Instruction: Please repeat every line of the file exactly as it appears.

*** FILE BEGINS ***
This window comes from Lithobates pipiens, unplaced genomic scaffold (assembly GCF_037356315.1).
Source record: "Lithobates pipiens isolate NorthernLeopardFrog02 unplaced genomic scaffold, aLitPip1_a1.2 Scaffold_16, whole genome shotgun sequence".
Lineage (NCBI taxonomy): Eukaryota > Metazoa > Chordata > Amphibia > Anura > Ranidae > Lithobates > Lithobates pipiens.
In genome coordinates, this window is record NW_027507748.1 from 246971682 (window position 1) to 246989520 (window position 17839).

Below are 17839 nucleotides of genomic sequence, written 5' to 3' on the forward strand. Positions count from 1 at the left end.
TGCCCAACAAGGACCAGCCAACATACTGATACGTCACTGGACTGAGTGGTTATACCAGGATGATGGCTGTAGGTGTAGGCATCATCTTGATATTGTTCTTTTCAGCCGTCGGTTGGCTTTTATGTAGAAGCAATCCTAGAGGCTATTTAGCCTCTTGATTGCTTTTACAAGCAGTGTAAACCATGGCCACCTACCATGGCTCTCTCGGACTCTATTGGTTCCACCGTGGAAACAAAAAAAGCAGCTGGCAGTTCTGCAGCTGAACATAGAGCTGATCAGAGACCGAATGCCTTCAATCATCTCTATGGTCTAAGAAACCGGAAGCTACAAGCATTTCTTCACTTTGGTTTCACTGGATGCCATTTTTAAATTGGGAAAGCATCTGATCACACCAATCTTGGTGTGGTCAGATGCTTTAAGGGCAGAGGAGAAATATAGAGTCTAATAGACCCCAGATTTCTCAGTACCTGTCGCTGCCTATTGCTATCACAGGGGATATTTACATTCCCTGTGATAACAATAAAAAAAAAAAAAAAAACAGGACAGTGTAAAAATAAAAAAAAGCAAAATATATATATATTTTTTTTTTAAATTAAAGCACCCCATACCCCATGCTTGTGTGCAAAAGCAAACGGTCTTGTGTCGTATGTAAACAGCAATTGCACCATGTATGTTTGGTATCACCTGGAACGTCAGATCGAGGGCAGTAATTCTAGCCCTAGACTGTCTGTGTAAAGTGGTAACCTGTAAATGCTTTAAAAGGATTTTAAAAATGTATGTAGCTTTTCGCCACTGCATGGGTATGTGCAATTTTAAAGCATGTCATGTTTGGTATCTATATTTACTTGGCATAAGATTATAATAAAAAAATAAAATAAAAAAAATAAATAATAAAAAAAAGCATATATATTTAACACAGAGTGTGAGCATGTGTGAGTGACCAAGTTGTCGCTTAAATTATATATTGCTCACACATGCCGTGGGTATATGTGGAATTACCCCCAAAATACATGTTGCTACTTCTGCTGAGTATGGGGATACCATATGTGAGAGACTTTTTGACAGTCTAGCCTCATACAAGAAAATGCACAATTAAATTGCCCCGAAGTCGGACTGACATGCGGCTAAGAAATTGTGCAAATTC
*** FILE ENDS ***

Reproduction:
This window comes from Lithobates pipiens, unplaced genomic scaffold (assembly GCF_037356315.1).
Source record: "Lithobates pipiens isolate NorthernLeopardFrog02 unplaced genomic scaffold, aLitPip1_a1.2 Scaffold_16, whole genome shotgun sequence".
Lineage (NCBI taxonomy): Eukaryota > Metazoa > Chordata > Amphibia > Anura > Ranidae > Lithobates > Lithobates pipiens.
In genome coordinates, this window is record NW_027507748.1 from 246971682 (window position 1) to 246989520 (window position 17839).

Below are 17839 nucleotides of genomic sequence, written 5' to 3' on the forward strand. Positions count from 1 at the left end.
TGCCCAACAAGGACCAGCCAACATACTGATACGTCACTGGACTGAGTGGTTATACCAGGATGATGGCTGTAGGTGTAGGCATCATCTTGATATTGTTCTTTTCAGCCGTCGGTTGGCTTTTATGTAGAAGCAATCCTAGAGGCTATTTAGCCTCTTGATTGCTTTTACAAGCAGTGTAAACCATGGCCACCTACCATGGCTCTCTCGGACTCTATTGGTTCCACCGTGGAAACAAAAAAAGCAGCTGGCAGTTCTGCAGCTGAACATAGAGCTGATCAGAGACCGAATGCCTTCAATCATCTCTATGGTCTAAGAAACCGGAAGCTACAAGCATTTCTTCACTTTGGTTTCACTGGATGCCATTTTTAAATTGGGAAAGCATCTGATCACACCAATCTTGGTGTGGTCAGATGCTTTAAGGGCAGAGGAGAAATATAGAGTCTAATAGACCCCAGATTTCTCAGTACCTGTCGCTGCCTATTGCTATCACAGGGGATATTTACATTCCCTGTGATAACAATAAAAAAAAAAAAAAAAACAGGACAGTGTAAAAATAAAAAAAAGCAAAATATATATATATTTTTTTTTTAAATTAAAGCACCCCATACCCCATGCTTGTGTGCAAAAGCAAACGGTCTTGTGTCGTATGTAAACAGCAATTGCACCATGTATGTTTGGTATCACCTGGAACGTCAGATCGAGGGCAGTAATTCTAGCCCTAGACTGTCTGTGTAAAGTGGTAACCTGTAAATGCTTTAAAAGGATTTTAAAAATGTATGTAGCTTTTCGCCACTGCATGGGTATGTGCAATTTTAAAGCATGTCATGTTTGGTATCTATATTTACTTGGCATAAGATTATAATAAAAAAATAAAATAAAAAAAATAAATAATAAAAAAAAGCATATATATTTAACACAGAGTGTGAGCATGTGTGAGTGACCAAGTTGTCGCTTAAATTATATATTGCTCACACATGCCGTGGGTATATGTGGAATTACCCCCAAAATACATGTTGCTACTTCTGCTGAGTATGGGGATACCATATGTGAGAGACTTTTTGACAGTCTAGCCTCATACAAGAAAATGCACAATTAAATTGCCCCGAAGTCGGACTGACATGCGGCTAAGAAATTGTGCAAATTC